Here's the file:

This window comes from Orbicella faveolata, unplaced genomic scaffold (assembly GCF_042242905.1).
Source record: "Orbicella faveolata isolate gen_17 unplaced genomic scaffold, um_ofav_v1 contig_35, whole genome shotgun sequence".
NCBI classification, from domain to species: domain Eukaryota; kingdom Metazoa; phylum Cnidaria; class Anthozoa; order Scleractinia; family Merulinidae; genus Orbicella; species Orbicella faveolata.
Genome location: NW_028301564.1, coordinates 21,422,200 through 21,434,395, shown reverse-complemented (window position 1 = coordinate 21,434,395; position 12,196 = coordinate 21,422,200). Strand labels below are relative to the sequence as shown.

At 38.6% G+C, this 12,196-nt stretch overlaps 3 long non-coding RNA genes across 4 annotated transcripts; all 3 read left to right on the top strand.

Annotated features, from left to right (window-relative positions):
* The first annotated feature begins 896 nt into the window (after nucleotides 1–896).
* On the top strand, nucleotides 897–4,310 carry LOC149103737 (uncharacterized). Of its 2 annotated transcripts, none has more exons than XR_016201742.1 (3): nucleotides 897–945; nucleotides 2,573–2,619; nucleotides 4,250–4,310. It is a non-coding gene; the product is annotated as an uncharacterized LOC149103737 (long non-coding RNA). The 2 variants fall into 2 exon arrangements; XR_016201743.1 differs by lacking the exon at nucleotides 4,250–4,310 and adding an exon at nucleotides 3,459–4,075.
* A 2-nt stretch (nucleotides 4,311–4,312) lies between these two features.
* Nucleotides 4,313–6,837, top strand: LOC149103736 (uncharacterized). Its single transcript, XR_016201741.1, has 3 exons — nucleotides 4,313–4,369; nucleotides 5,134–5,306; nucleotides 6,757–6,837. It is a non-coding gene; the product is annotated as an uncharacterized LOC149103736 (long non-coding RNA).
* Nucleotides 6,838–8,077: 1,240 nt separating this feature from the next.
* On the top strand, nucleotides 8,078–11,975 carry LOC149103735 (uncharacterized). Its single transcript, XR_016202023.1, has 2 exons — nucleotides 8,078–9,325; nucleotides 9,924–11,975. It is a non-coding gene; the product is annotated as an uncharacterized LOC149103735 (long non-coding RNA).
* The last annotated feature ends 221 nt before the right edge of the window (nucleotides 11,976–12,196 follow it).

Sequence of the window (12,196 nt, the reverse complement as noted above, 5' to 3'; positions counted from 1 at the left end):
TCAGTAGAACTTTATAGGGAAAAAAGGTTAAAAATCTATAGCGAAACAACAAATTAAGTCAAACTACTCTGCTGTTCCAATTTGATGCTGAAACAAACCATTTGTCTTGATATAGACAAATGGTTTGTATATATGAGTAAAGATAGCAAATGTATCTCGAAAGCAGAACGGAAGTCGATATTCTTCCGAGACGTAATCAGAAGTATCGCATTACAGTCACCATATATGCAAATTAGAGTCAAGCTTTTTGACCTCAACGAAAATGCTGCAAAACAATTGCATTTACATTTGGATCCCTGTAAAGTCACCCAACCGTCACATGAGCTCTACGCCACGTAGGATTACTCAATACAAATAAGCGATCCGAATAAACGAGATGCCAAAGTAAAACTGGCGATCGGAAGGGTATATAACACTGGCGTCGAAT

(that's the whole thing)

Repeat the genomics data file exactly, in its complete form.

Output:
This window comes from Orbicella faveolata, unplaced genomic scaffold (assembly GCF_042242905.1).
Source record: "Orbicella faveolata isolate gen_17 unplaced genomic scaffold, um_ofav_v1 contig_35, whole genome shotgun sequence".
NCBI classification, from domain to species: domain Eukaryota; kingdom Metazoa; phylum Cnidaria; class Anthozoa; order Scleractinia; family Merulinidae; genus Orbicella; species Orbicella faveolata.
Genome location: NW_028301564.1, coordinates 21,422,200 through 21,434,395, shown reverse-complemented (window position 1 = coordinate 21,434,395; position 12,196 = coordinate 21,422,200). Strand labels below are relative to the sequence as shown.

At 38.6% G+C, this 12,196-nt stretch overlaps 3 long non-coding RNA genes across 4 annotated transcripts; all 3 read left to right on the top strand.

Annotated features, from left to right (window-relative positions):
* The first annotated feature begins 896 nt into the window (after nucleotides 1–896).
* On the top strand, nucleotides 897–4,310 carry LOC149103737 (uncharacterized). Of its 2 annotated transcripts, none has more exons than XR_016201742.1 (3): nucleotides 897–945; nucleotides 2,573–2,619; nucleotides 4,250–4,310. It is a non-coding gene; the product is annotated as an uncharacterized LOC149103737 (long non-coding RNA). The 2 variants fall into 2 exon arrangements; XR_016201743.1 differs by lacking the exon at nucleotides 4,250–4,310 and adding an exon at nucleotides 3,459–4,075.
* A 2-nt stretch (nucleotides 4,311–4,312) lies between these two features.
* Nucleotides 4,313–6,837, top strand: LOC149103736 (uncharacterized). Its single transcript, XR_016201741.1, has 3 exons — nucleotides 4,313–4,369; nucleotides 5,134–5,306; nucleotides 6,757–6,837. It is a non-coding gene; the product is annotated as an uncharacterized LOC149103736 (long non-coding RNA).
* Nucleotides 6,838–8,077: 1,240 nt separating this feature from the next.
* On the top strand, nucleotides 8,078–11,975 carry LOC149103735 (uncharacterized). Its single transcript, XR_016202023.1, has 2 exons — nucleotides 8,078–9,325; nucleotides 9,924–11,975. It is a non-coding gene; the product is annotated as an uncharacterized LOC149103735 (long non-coding RNA).
* The last annotated feature ends 221 nt before the right edge of the window (nucleotides 11,976–12,196 follow it).

Sequence of the window (12,196 nt, the reverse complement as noted above, 5' to 3'; positions counted from 1 at the left end):
TCAGTAGAACTTTATAGGGAAAAAAGGTTAAAAATCTATAGCGAAACAACAAATTAAGTCAAACTACTCTGCTGTTCCAATTTGATGCTGAAACAAACCATTTGTCTTGATATAGACAAATGGTTTGTATATATGAGTAAAGATAGCAAATGTATCTCGAAAGCAGAACGGAAGTCGATATTCTTCCGAGACGTAATCAGAAGTATCGCATTACAGTCACCATATATGCAAATTAGAGTCAAGCTTTTTGACCTCAACGAAAATGCTGCAAAACAATTGCATTTACATTTGGATCCCTGTAAAGTCACCCAACCGTCACATGAGCTCTACGCCACGTAGGATTACTCAATACAAATAAGCGATCCGAATAAACGAGATGCCAAAGTAAAACTGGCGATCGGAAGGGTATATAACACTGGCGTCGAAT